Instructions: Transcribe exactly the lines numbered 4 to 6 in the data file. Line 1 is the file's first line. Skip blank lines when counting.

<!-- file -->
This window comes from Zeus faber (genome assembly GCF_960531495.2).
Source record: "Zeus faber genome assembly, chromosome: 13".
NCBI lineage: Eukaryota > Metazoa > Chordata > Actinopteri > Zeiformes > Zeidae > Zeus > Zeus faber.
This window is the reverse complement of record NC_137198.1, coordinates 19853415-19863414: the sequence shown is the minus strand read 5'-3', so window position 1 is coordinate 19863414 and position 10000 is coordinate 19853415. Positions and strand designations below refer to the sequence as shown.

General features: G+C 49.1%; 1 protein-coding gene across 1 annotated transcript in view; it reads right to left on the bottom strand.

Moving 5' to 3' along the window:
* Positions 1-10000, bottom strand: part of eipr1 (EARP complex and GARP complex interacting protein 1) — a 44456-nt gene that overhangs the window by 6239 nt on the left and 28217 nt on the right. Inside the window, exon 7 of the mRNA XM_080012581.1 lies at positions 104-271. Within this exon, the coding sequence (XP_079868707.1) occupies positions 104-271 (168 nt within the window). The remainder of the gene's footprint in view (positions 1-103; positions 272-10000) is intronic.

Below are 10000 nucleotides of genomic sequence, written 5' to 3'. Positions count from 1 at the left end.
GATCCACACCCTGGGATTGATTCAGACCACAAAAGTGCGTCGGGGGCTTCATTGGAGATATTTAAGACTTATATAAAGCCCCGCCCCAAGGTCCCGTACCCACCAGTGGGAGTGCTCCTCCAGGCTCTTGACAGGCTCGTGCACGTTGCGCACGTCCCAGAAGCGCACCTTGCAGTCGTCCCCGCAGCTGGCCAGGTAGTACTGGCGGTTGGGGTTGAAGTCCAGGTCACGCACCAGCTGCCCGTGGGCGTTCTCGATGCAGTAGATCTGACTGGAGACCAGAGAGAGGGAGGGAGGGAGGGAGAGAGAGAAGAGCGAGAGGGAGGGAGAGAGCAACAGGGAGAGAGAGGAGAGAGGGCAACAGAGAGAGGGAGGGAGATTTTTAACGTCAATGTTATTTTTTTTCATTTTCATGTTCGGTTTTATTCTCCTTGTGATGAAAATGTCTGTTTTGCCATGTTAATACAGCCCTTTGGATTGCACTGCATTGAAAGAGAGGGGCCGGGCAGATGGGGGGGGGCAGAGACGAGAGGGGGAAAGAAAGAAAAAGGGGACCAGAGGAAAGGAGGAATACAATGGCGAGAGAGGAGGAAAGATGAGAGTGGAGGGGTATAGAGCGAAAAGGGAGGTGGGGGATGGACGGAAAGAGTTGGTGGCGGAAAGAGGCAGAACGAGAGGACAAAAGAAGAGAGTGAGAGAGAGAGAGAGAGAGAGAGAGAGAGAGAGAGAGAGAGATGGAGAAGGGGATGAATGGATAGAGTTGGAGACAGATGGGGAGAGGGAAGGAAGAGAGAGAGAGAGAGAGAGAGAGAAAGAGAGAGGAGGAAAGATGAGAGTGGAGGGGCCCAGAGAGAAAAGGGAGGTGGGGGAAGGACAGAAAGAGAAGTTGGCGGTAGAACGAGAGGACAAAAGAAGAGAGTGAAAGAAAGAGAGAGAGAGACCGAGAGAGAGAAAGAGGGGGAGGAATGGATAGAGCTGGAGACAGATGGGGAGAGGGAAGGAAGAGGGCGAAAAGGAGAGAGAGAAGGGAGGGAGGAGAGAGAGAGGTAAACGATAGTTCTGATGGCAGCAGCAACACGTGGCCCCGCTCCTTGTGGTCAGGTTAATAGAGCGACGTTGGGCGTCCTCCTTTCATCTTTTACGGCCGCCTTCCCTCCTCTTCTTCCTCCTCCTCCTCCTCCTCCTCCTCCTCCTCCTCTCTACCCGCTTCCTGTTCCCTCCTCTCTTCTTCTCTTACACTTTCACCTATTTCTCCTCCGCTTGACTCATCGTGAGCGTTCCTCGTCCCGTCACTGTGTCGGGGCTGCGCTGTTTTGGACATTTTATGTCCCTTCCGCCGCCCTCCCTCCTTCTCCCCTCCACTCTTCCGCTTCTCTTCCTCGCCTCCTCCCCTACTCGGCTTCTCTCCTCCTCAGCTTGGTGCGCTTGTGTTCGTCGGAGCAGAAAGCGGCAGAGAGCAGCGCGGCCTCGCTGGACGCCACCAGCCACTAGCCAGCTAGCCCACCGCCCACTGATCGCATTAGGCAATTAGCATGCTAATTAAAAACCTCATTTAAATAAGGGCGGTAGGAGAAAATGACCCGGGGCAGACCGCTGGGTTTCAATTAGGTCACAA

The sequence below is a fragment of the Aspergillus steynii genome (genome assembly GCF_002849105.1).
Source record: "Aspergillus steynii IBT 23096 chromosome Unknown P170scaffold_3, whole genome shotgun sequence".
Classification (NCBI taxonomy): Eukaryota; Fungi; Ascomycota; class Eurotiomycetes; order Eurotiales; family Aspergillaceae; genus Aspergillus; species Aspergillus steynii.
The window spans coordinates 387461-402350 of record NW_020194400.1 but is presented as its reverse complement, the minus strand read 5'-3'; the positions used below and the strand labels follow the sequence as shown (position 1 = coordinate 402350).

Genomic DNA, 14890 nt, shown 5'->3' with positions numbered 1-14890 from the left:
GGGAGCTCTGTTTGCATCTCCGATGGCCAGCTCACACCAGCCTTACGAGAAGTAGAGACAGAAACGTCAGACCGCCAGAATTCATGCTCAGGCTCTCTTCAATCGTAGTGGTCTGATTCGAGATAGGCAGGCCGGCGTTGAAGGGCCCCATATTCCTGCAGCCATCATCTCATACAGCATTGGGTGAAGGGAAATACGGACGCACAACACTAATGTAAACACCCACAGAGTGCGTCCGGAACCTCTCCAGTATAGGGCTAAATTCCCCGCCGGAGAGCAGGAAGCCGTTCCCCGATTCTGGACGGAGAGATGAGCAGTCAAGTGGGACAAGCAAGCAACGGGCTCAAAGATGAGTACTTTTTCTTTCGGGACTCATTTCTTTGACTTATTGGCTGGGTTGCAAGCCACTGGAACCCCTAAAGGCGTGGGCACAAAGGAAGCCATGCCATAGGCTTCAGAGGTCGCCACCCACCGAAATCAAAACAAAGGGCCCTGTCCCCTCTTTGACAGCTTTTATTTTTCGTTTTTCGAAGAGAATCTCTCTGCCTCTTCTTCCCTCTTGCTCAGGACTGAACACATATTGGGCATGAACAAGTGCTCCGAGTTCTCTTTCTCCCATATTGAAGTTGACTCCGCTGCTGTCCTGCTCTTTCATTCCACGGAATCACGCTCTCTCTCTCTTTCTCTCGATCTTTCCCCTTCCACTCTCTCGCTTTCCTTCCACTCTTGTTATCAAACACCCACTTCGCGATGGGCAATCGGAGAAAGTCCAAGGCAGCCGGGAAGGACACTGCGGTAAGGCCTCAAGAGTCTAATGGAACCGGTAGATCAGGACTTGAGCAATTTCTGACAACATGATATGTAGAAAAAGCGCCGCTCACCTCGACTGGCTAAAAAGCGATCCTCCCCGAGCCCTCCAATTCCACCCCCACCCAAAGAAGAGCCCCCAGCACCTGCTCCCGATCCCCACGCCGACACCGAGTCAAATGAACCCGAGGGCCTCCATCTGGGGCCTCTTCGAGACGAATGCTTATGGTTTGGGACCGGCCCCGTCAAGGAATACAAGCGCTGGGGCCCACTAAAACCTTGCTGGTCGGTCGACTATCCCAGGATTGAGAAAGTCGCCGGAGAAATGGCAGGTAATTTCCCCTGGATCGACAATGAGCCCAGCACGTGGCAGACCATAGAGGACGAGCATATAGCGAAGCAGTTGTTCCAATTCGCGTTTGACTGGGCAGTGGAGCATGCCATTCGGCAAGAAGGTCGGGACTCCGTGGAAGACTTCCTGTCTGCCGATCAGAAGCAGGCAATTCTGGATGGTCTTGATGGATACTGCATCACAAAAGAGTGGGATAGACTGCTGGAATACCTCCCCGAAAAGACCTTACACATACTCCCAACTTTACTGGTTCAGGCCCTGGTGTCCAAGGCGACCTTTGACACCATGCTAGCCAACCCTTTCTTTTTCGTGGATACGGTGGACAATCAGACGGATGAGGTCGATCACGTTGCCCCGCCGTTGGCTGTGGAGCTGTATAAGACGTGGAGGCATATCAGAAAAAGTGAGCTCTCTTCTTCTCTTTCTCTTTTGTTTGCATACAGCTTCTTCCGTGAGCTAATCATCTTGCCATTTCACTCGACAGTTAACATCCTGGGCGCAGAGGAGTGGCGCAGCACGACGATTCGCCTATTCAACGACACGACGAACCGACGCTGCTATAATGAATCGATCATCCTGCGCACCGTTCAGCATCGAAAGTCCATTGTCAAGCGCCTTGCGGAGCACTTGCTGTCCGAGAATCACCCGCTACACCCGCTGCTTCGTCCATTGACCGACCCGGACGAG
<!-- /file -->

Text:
This window is the reverse complement of record NC_137198.1, coordinates 19853415-19863414: the sequence shown is the minus strand read 5'-3', so window position 1 is coordinate 19863414 and position 10000 is coordinate 19853415. Positions and strand designations below refer to the sequence as shown.

General features: G+C 49.1%; 1 protein-coding gene across 1 annotated transcript in view; it reads right to left on the bottom strand.

Moving 5' to 3' along the window: